Post-click marketing employs a variety of methods for segmenting respondents, ranging from the keyword phrase a user searched on, to geo-location and domain information implied by that user’s IP address, to behavioral choices made by the user on those first several pages after the click. Note that behavioral segmentation dovetails nicely with deploying multi-page landing experiences to engage in productive up-front dialogues with respondents, to quickly move from the generic to the specific.
Post-click marketing encourages systems thinking
In online marketing, we talk a lot about the funnel—how respondents start with impressions, then clicks, then engagement, then conversion, and so on. This progression has a clear directional flow, from the keyword to the ad to the landing page to post-conversion fulfillment.
However, this one-way flow of the user experience can cause marketers to overlook feedback loops in the opposite direction—using information revealed from later stages of the funnel to optimize activities at the top of the funnel. Good post-click marketing tracks and analyzes different conversion rates by segment, mapping conversion rates back to behavioral choices and then back to the original ads and keywords.
This helps identify which niche audiences are driving real ROI in a campaign, and it suggests specific ad/segment combinations that are ripe for improvement and experimentation. Instead of a one-way funnel, your search campaigns and corresponding post-click marketing become a circular ecosystem.
In the spirit of systems thinking, post-click marketing also elevates post-click experiences, such as landing pages, from being ad hoc, under-the-radar productions to being executed with a more efficient and integrated process. Instead of treating each landing page as its own one-off experiment, which tends to be slow and costly, an organization with good post-click marketing capabilities can rapidly deploy dozens or hundreds of segment-specific landing pages.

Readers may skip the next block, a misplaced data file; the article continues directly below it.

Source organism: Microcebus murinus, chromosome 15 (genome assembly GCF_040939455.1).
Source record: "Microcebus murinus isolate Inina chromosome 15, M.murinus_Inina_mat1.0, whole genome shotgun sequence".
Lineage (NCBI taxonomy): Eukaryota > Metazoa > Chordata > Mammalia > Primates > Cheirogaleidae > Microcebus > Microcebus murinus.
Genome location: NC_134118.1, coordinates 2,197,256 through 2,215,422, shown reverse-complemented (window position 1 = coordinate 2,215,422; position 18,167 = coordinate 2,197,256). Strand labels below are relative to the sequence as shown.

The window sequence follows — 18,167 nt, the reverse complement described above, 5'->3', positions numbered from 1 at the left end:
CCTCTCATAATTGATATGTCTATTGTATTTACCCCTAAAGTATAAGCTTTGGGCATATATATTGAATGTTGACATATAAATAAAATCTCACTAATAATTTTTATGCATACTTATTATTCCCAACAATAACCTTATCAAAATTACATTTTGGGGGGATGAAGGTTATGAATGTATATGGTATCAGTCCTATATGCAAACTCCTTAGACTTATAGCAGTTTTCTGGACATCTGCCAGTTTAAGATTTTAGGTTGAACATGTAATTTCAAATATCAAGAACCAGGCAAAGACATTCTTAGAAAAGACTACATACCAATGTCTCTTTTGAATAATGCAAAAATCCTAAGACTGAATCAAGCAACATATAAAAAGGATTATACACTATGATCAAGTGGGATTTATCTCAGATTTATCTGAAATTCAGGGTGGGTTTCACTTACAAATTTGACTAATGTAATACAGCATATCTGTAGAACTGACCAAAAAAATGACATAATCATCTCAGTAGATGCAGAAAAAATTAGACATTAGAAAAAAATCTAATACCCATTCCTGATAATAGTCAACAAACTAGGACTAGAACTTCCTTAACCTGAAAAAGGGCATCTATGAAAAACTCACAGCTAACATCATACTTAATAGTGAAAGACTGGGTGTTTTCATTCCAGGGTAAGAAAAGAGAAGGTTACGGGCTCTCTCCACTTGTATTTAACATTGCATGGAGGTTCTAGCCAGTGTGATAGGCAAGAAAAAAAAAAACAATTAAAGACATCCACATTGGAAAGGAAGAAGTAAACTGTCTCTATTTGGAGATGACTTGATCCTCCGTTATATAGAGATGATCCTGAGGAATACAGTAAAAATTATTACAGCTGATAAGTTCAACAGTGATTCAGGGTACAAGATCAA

This scalability is achieved by putting in place a certain amount of post-click marketing infrastructure—or leveraging your web site infrastructure for this mission: content management, a digital asset library, re-usable page design templates, defined proof/approval workflows, standardized data collection and analytics, ready-to-roll testing frameworks, etc.
You know your post-click marketing is firing on all cylinders when your average concept-to-completion deployment cycle for a new landing page is less than 1 day—which is what it needs to be to be able to keep pace with the inherent fluidity of search marketing.
You’ve always known that landing pages and other after-the-click tactics were important. The reason post-click marketing has been gaining traction is because it’s a way to frame the discussion of those tactics at a higher and more strategic level.
If you don’t yet have a structured post-click marketing program in place, this could be one of your big wins for 2009.
Some opinions expressed in this article may be those of a guest author and not necessarily Search Engine Land. Staff authors are listed here.